Danny Willett has won his eighth European Tour title and Sam Burns has notched again on the PGA Tour. Our man looks back at their impressive victories here...
"We’ve now had 20 editions of the Alfred Dunhill Links Championship and 14 of the winners have been either English, Scottish or Irish."
Pre-event 120.0119/1 chance, Danny Willett, who was matched at a high of 150.0149/1 before the off, began the fourth and final round of the Alfred Dunhill Links Championship with a three-shot lead and after he'd birdied two of the first three holes, he never really looked like getting caught.
Richard Bland birdied five of the last six holes on the front nine to draw alongside Willett, but the 54-hole leader responded in style. He birdied the short par four ninth after almost driving the green and he moved two clear with this brilliant putt on 10.
Bland traded no lower than 3.814/5 and his challenge soon fizzled out after Willett's birdies around the turn. The veteran Englishman played the back nine in one-over-par and he eventually finished tied for fourth, as Willett parred his way home to win by two.
Willett, who was celebrating his 34th birthday yesterday, hadn't had a top-ten finish all year but there were plenty of plausible excuses. During 2021 he's had Covid-19, issues with his wisdom teeth, appendicitis, and a hernia so it was no surprise to see him so emotional afterwards.
"To win here, to be British and to be able to win on British soil, to win at the Home of Golf, this is a very special one. Especially after how the last kind of year and a half has been for everyone involved. Especially for us, we've struggled a little bit with things.
"This one, for everyone watching, this seems quite out of the blue but the practice I've been doing at home and the inner belief we have every time we get in and out of position to do something was proven again.
"Doesn't matter where it is, who it's against, it's just a question of if the game is in shape. When it is, we're all right."
Over on the PGA Tour, Sahith Theegala, who had led after rounds one and two, began the final round of the Sanderson Farms Championship with a one-stroke lead but it was a tight looking leaderboard and three strokes separated the top-nine. And seven of the top-nine were looking to win for the first time.
Pre-event 20.019/1 favourite, Sam Burns, who sat alongside Cameron Tringale, Cameron Young and Denny McCarthy in a tie for second was the man to beat according to the market and the market was bang on.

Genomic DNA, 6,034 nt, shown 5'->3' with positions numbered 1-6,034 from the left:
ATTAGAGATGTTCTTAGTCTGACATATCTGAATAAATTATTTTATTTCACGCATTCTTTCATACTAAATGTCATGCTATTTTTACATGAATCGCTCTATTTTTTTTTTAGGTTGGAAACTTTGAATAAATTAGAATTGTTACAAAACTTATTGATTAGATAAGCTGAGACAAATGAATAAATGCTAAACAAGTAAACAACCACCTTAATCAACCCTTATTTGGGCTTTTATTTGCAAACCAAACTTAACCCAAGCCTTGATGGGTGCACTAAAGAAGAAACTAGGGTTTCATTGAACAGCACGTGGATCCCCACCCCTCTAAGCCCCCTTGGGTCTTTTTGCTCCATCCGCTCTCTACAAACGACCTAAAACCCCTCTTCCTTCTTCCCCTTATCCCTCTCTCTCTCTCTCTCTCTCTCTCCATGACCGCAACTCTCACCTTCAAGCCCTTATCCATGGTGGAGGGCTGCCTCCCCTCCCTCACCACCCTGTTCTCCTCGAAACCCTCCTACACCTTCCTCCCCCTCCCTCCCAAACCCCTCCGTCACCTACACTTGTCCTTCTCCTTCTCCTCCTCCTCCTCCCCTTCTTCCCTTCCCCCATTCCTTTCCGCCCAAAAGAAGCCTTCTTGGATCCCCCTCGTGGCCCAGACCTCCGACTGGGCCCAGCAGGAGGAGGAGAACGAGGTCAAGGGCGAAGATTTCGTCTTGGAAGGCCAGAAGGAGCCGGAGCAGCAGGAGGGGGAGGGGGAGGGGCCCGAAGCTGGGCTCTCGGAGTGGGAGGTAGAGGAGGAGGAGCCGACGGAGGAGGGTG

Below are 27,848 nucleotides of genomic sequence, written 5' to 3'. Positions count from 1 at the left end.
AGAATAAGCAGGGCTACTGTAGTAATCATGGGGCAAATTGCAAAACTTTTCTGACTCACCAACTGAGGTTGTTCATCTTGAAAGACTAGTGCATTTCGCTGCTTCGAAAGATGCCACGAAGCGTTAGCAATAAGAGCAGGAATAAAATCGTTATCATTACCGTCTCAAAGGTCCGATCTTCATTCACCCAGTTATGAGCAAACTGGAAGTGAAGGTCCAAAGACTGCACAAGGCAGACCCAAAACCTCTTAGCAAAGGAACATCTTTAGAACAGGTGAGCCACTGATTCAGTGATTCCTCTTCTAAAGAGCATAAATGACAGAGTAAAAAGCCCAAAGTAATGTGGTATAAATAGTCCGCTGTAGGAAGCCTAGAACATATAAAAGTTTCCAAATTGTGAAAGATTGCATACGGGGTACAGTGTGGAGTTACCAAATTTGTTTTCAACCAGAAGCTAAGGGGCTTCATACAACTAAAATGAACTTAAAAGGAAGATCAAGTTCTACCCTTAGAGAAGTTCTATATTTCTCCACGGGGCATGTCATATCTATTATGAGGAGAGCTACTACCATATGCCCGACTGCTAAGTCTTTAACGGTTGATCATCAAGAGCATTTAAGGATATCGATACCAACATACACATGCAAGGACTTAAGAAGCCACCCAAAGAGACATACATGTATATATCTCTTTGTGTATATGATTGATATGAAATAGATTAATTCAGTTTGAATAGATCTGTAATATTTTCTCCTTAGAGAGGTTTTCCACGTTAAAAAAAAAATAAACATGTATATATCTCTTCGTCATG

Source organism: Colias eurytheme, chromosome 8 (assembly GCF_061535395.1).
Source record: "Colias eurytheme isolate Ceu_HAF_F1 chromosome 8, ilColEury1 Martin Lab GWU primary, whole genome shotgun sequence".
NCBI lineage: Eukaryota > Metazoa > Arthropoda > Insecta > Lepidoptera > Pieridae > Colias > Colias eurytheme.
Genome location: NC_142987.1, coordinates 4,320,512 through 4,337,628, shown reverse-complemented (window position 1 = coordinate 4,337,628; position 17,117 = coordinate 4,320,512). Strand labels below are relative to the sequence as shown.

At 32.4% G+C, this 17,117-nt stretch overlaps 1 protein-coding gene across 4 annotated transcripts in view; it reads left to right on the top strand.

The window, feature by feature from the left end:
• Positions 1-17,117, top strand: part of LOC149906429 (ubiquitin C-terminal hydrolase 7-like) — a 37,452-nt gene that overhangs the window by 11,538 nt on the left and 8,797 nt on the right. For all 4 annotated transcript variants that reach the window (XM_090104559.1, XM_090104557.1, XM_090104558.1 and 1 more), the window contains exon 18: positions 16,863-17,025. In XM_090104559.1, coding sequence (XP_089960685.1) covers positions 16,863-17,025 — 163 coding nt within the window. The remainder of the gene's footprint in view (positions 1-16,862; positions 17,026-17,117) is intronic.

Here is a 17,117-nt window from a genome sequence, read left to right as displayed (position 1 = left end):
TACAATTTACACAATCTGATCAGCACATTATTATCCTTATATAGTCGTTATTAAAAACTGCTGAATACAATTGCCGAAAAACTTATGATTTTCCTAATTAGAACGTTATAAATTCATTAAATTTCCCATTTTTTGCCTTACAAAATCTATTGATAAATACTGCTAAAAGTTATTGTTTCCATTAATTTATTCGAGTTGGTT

Burns, who was trading at 4.216/5 before the final round began, birdied three of his first seven holes and after a sticky patch around the turn, he put the event to bed with birdies at 11, 13, 14 and 15.
The margin of victory over Nick Watney and Cameron Young was just one in the end, after Burns had bogeyed the final hole, but he was always in command and the manner of his victory was really impressive.
Burns took quite some time to get accustomed to playing in-contention but he was as cool as a cucumber yesterday and the margin of victory would have been wider had he putted better throughout the week.
As highlighted in the In-Play Blog, I layed pre-event pick, Tyrrell Hatton, who eventually finished tied second with Joakim Lagergren, at odds-on during round three, and taking on Cameron Tringale in the place markets in the Sanderson Farms yesterday paid off nicely when he bogeyed the 72nd hole to slip outside the top-ten.
Willett was one that got away
I was a bit miffed that I hadn't put up Danny Willett in the Find Me a 100 Winner column again. He's been a selection in the past as he has a habit of winning out of the blue and as a proven links specialist, who'd been runner-up in the event in 2010, he really did tick all the boxes apart from current form.
I waited until Wednesday to make my picks as I wanted to see the draw and to back plays beginning the tournament at Carnoustie early on Thursday morning. The forecast suggested a benign start to the opening day with the wind picking up so a nice early start at the toughest of the three venues looked ideal, but it didn't pan out like that at all.
The very early starters were hit with the worst of the weather on day one so Willett's 10:39 start was just about perfect. Had he been drawn to start at an hour earlier he would have been a pick but there's no guarantee he would have won because that first hour and half was brutal.
We've now had 20 editions of the Alfred Dunhill Links Championship and 14 of the winners have been either English, Scottish or Irish. Willett was the seventh different Englishman to take the title but Hatton is the one that needs to be backed again next year.
Hatton lost his way in the tough conditions on Saturday afternoon and that was where the event was won but he really is the best suited to the event. Tyrrell played the back-nine at St Andrews in three-over-par on Saturday. Willett played them in three-under.
Had conditions been kinder on Saturday, I suspect Hatton would have won the title for a third time and he should arguably have won it four times. He hit a low of 1.68/13 on Saturday and he was matched at just 1.111/9 three years ago when bidding to win the event for the third time in-a-row.
We've got a couple of great tournaments to look forward to this week. World number one, Jon Rahm, is back in his homeland as he attempts to win the Open de Espana for the third time in-a-row and the PGA Tour stops off in Vegas for the Shriners Hospitals for Children Open.
I'll be back tomorrow with my previews.
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